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The Mussel Mystery Solved

Bar Harbor, Maine had plenty of mussels to offer us, though they also served lobster ice cream.

My wife and I have always enjoyed mussels as an appetizer at our favorite restaurants, but until recently, was never brave enough to try cooking those guys on my own.

I don't know why I was intimidated by those bivalve mollusks, but I have now learned to whip them up at a moment's request--provided, of course, I have them in the fridge. That entails visiting my favorite fish monger, Claws in West Sayville, NY. An amazing little place with the freshest fish I have ever set my eyes on. And when you walk through the door, that sure-fire fish smell you expect is only slightly noticeable--a sure sign of fresh catches.

Keeping mussels fresh was a little tricky for me since I once caught one eyeballing me from a few inches away in the fridge. Yes, they are actually living and breathing and it's a little creepy at first but after a few tries I actually started enjoying the encounters.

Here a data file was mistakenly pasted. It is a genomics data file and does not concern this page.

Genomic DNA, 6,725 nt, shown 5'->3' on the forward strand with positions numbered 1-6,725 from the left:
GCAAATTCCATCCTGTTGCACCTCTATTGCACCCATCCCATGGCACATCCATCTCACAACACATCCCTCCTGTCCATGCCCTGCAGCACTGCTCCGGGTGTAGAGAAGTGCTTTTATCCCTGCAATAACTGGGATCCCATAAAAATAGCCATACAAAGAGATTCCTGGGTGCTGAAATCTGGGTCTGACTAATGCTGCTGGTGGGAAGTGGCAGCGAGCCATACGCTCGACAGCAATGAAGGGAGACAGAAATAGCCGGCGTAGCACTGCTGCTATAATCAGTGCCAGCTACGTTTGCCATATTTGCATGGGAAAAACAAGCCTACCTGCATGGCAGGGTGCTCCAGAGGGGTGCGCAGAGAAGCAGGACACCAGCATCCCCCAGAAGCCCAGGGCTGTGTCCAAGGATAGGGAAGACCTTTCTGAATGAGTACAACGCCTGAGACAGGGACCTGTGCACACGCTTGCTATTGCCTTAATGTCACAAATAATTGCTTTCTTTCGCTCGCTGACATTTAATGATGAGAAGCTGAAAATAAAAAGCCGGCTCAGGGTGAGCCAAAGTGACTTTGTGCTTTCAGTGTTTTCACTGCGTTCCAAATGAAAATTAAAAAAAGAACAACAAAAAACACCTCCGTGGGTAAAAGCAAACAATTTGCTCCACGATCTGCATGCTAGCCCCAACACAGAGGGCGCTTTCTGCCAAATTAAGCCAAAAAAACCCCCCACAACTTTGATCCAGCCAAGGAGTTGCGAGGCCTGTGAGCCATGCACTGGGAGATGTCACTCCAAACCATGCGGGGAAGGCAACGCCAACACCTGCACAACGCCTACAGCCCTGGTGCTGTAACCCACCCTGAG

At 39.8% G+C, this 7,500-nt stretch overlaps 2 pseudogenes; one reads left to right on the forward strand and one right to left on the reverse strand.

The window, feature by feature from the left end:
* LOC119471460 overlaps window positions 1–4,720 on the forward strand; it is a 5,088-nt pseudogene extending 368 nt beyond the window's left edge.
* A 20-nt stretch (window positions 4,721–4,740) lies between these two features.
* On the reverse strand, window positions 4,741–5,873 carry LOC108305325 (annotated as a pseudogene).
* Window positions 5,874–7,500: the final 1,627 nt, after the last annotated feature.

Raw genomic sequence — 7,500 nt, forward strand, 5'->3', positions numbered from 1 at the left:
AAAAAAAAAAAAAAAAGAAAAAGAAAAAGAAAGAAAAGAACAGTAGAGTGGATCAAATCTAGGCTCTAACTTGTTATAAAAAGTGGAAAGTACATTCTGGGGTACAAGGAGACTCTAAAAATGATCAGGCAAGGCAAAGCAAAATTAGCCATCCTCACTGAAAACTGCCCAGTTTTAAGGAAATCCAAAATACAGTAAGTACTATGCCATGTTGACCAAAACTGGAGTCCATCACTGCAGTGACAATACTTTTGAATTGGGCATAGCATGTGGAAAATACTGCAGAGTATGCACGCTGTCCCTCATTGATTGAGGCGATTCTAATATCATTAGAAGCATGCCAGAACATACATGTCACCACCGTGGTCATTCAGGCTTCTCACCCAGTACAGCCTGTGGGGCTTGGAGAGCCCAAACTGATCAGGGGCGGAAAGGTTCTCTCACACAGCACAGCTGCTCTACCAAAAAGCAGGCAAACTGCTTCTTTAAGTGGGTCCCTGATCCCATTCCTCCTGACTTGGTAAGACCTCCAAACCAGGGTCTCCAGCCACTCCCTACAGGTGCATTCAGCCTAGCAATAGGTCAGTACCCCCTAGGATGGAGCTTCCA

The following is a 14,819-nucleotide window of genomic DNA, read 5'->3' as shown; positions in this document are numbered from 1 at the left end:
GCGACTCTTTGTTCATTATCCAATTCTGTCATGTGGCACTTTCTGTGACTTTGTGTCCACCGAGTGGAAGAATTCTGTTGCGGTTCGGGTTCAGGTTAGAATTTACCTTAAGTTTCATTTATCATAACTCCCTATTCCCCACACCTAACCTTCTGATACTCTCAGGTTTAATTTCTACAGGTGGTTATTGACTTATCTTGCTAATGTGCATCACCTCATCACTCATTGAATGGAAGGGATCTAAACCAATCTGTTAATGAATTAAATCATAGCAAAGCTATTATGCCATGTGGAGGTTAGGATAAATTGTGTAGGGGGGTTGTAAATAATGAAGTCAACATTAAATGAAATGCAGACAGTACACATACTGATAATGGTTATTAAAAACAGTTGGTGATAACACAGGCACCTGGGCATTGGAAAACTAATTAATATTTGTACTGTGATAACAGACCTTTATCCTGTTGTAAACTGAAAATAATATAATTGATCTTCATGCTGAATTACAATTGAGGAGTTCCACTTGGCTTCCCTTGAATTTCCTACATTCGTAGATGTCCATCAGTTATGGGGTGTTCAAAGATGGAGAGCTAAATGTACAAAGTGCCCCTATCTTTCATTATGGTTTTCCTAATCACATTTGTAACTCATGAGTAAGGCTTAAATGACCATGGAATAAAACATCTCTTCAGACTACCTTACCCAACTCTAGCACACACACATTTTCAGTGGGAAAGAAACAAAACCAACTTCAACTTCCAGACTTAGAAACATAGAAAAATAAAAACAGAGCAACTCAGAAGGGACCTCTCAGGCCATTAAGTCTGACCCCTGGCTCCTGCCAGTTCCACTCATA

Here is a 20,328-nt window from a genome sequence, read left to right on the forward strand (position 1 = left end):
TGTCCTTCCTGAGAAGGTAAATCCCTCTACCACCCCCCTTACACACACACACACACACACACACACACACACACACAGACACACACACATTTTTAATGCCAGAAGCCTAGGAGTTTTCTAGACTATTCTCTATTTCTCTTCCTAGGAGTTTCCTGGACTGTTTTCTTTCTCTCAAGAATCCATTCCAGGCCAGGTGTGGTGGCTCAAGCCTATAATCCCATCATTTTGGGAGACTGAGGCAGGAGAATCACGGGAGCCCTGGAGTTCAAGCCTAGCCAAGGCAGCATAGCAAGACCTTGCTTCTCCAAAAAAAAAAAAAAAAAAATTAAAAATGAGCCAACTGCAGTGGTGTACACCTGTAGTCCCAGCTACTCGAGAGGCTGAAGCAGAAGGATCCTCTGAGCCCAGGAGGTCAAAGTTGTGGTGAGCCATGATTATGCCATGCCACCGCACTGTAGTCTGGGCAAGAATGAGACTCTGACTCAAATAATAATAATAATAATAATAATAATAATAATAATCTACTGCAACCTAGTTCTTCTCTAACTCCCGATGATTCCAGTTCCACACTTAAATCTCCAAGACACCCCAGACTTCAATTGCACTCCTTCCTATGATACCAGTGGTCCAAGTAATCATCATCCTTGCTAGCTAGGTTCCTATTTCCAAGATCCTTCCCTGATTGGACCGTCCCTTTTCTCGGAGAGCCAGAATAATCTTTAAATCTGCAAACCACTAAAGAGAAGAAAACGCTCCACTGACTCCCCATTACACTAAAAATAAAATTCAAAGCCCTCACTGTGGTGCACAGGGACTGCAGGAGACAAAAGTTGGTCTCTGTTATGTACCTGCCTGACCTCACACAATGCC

Before I cook them I soak them in a mixture of cornmeal and water, which helps with the grit, according to the Lidia Bastianich recipe I use. It's a red sauce recipe and wow is there a lot of dipping that goes on while we make our way through the mussels. For this, you'll also need some very crispy French bread. I bake my own and freeze the loaves so there's always bread around.

If you love mussels and are afraid of taking them on, come out of your shell and try it. It's a snap and there's nothing like doing it yourself.

As for wine, a slighty chilled Pinot Noir will do the trick if you're a red person or any Sauvignon Blanc for the white wine people.

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